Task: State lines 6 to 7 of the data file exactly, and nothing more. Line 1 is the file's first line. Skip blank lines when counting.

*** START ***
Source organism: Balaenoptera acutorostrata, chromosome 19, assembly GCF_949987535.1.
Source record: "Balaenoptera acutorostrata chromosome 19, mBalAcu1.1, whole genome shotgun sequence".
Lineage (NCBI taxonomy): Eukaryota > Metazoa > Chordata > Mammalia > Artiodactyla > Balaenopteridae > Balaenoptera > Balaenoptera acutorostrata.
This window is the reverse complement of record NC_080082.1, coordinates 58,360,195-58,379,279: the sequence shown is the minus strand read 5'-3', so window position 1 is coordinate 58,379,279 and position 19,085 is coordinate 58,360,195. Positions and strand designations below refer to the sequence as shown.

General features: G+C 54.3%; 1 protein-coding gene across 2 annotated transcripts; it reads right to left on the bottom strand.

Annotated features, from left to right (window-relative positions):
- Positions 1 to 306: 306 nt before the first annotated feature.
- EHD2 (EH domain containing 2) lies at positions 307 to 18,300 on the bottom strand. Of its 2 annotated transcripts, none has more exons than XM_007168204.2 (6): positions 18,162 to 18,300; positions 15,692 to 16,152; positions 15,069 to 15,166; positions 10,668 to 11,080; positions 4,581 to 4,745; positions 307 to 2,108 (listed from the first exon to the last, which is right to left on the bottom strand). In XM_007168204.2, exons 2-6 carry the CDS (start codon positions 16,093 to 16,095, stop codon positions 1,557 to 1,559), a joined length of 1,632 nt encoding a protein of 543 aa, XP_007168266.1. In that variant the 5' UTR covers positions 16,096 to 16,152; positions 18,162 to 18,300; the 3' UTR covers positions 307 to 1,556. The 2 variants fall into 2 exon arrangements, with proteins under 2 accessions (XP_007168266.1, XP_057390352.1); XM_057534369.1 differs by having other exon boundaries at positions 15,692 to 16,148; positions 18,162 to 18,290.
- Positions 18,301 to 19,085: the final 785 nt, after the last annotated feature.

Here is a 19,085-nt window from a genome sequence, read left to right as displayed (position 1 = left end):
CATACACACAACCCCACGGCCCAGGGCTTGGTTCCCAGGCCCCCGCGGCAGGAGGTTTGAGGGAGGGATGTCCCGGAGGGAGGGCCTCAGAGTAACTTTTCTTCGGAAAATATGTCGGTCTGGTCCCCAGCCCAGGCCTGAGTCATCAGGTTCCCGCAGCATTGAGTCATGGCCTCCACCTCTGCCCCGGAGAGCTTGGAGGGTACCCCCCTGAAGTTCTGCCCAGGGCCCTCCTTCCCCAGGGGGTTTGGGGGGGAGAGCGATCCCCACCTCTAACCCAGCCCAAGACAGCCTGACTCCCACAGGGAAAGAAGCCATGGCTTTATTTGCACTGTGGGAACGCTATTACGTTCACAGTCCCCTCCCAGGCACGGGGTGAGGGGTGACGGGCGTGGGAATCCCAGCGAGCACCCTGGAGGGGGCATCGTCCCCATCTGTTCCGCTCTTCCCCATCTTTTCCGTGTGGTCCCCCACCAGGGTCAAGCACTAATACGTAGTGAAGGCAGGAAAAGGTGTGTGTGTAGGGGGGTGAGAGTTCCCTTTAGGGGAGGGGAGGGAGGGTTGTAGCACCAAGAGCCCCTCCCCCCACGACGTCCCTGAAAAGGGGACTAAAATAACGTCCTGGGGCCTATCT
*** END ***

Annotated features, from left to right (window-relative positions):
- Positions 1 to 306: 306 nt before the first annotated feature.